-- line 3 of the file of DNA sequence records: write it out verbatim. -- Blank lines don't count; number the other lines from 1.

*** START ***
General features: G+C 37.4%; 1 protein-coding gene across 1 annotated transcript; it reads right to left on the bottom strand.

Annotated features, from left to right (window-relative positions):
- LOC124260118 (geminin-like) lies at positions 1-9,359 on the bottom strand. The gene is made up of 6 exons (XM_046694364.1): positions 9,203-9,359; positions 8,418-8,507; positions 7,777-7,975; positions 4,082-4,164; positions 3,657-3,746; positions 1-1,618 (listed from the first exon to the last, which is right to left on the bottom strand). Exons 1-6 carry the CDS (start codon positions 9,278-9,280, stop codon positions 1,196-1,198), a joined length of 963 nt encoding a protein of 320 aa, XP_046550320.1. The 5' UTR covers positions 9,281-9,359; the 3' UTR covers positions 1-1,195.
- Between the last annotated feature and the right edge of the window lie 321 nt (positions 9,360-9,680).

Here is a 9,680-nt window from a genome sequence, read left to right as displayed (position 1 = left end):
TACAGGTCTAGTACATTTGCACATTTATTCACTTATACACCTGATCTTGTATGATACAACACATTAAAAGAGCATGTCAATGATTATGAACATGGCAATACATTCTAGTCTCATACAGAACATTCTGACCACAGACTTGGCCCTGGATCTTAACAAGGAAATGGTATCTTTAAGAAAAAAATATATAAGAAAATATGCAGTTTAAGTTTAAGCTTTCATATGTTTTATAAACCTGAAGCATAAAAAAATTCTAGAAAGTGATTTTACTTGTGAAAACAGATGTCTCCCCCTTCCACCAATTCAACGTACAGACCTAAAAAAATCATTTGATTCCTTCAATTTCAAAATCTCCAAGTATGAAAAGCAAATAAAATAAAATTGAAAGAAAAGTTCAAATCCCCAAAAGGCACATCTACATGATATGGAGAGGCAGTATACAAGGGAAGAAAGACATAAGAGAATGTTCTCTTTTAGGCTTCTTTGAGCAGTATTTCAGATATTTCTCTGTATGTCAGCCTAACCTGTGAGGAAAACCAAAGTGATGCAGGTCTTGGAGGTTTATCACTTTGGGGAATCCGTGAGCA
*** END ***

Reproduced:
- LOC124260118 (geminin-like) lies at positions 1-9,359 on the bottom strand. The gene is made up of 6 exons (XM_046694364.1): positions 9,203-9,359; positions 8,418-8,507; positions 7,777-7,975; positions 4,082-4,164; positions 3,657-3,746; positions 1-1,618 (listed from the first exon to the last, which is right to left on the bottom strand). Exons 1-6 carry the CDS (start codon positions 9,278-9,280, stop codon positions 1,196-1,198), a joined length of 963 nt encoding a protein of 320 aa, XP_046550320.1. The 5' UTR covers positions 9,281-9,359; the 3' UTR covers positions 1-1,195.